Kevin led us into the building beside the barn, where they produce their cheese. He warned us to watch the uneven floor – a sign that it had been annexed and extended many times over the years to accommodate their growing business. They’ve come a long way since their humble beginnings living out of a caravan and aging goats cheese in old wooden cabinets. Their cheese has won award after award, one of the latest being ‘Best British Cheese’ and ‘Super Gold’ for Golden Cross at the World Cheese Awards, 2018-19.
First we were shown how Golden Cross was made. This is by far their most famous product - an ash goat with a distinctive bloomy, penicillin-mould rind. This cheese is unique beyond appearances; it has a dense, chewy texture in the middle, often breaking down nicely around the rind, and its flavour is buttery, mushroomy and nutty (almost sesame-like) with a very low acidity for a goat’s cheese. Depending on the time of year, it can take roughly 80-100 litres of milk to produce 40 of these delicious cheeses. Once they have collected the milk, it is inoculated with the penicillium candidum fungi, which will give the cheese its characteristic bloomy rind as it matures. The milk is then mixed with the starter and vegetarian rennet and left in a warm room for 24 hours, until it has coagulated. Once the curds have formed, they’re ladled by hand into the moulds, where they will sit for another 24 hours to drain, being flipped once in their moulds. The next morning, the cheeses are very carefully removed from their moulds and put onto racks. They are then salted, before being put into drying rooms. After one or two days, they are lightly dusted with the charcoal by hand, using a sifter. As they mature, and the rind begins to form, the rinds have to be lightly patted down so that they don’t become too fluffy. After 11 days of maturation in the drying room, they’re ready to be packaged and sent off to cheese shops across the country.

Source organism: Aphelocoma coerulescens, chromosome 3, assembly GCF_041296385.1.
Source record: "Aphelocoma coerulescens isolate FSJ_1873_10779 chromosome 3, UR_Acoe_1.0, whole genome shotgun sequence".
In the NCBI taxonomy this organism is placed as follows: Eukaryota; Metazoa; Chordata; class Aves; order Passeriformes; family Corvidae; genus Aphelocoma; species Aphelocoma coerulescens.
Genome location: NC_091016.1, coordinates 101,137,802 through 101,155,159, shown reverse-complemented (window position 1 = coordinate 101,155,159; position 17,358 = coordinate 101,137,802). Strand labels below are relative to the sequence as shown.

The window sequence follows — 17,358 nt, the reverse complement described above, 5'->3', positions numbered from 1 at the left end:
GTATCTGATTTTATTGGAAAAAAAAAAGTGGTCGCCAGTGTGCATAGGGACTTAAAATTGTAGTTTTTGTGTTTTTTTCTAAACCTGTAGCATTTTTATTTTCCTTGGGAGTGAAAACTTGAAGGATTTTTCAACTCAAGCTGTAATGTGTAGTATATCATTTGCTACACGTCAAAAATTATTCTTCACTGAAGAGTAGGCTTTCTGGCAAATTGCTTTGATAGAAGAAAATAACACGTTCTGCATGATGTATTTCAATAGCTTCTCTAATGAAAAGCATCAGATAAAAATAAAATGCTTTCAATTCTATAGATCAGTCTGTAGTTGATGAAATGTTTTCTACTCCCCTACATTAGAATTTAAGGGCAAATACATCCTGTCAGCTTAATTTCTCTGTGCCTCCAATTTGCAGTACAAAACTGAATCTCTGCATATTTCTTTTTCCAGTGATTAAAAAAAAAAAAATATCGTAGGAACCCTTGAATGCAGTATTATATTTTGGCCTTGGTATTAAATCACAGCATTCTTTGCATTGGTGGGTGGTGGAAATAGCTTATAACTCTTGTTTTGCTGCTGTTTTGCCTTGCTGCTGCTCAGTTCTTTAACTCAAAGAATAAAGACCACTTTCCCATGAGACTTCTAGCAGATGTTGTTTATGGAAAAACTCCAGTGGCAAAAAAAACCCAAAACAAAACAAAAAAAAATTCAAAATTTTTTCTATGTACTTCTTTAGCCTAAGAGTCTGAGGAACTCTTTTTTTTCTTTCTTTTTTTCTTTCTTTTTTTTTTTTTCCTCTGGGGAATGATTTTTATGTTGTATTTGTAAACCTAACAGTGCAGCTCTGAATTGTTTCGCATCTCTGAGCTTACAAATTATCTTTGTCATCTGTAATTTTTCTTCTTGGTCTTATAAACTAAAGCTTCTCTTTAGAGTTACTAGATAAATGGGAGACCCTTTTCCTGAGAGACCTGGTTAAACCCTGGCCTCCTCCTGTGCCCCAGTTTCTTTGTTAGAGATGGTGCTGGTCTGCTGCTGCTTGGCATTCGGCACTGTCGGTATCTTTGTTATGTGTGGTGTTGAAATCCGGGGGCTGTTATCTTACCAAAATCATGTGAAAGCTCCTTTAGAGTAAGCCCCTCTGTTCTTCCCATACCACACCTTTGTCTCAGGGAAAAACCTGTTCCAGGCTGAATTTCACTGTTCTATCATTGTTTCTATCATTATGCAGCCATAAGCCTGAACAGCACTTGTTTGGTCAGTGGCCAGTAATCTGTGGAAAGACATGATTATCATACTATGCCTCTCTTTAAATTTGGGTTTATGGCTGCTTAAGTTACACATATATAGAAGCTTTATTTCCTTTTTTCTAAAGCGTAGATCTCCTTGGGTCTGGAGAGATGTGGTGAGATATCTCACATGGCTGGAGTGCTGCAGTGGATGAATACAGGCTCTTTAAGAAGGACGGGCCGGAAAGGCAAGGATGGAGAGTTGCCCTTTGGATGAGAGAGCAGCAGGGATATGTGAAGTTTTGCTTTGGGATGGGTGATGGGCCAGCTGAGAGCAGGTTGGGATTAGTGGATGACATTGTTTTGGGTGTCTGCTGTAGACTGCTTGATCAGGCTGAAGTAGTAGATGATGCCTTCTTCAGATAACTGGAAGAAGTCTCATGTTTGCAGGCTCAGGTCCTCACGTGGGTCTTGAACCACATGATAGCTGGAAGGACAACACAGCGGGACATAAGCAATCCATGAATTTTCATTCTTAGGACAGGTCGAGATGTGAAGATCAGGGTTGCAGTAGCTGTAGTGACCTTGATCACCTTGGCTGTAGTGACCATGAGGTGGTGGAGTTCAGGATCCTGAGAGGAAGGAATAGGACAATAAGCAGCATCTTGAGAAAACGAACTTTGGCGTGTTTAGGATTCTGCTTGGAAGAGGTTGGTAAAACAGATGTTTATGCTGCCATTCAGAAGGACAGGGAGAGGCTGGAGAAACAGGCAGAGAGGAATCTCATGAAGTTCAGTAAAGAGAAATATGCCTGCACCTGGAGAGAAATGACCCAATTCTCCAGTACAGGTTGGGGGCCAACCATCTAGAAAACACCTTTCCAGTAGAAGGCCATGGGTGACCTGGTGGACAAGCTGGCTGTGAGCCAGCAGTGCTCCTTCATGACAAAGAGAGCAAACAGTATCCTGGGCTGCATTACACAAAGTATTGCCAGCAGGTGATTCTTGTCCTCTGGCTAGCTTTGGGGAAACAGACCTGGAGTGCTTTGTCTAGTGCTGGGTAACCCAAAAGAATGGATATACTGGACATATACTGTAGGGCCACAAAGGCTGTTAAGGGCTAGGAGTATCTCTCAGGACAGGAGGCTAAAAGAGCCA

One of the things that this trip really brought home for me was how much respect artisanal farmhouse cheese producers such as Kevin and Alison deserve for what they do. While theirs may sound like the good life on paper, they have to work non-stop, year-round, to do what they do. They only get about three days of holiday a year. This isn’t just a job for them, they’ve committed their whole lives to cheese-making, and it was only after meeting them that I began to truly understand what that entails. This is why it’s so important to support people like them who are brave/mad enough to do it, in order to keep British cheese-making alive and thriving. We need people like them for the future.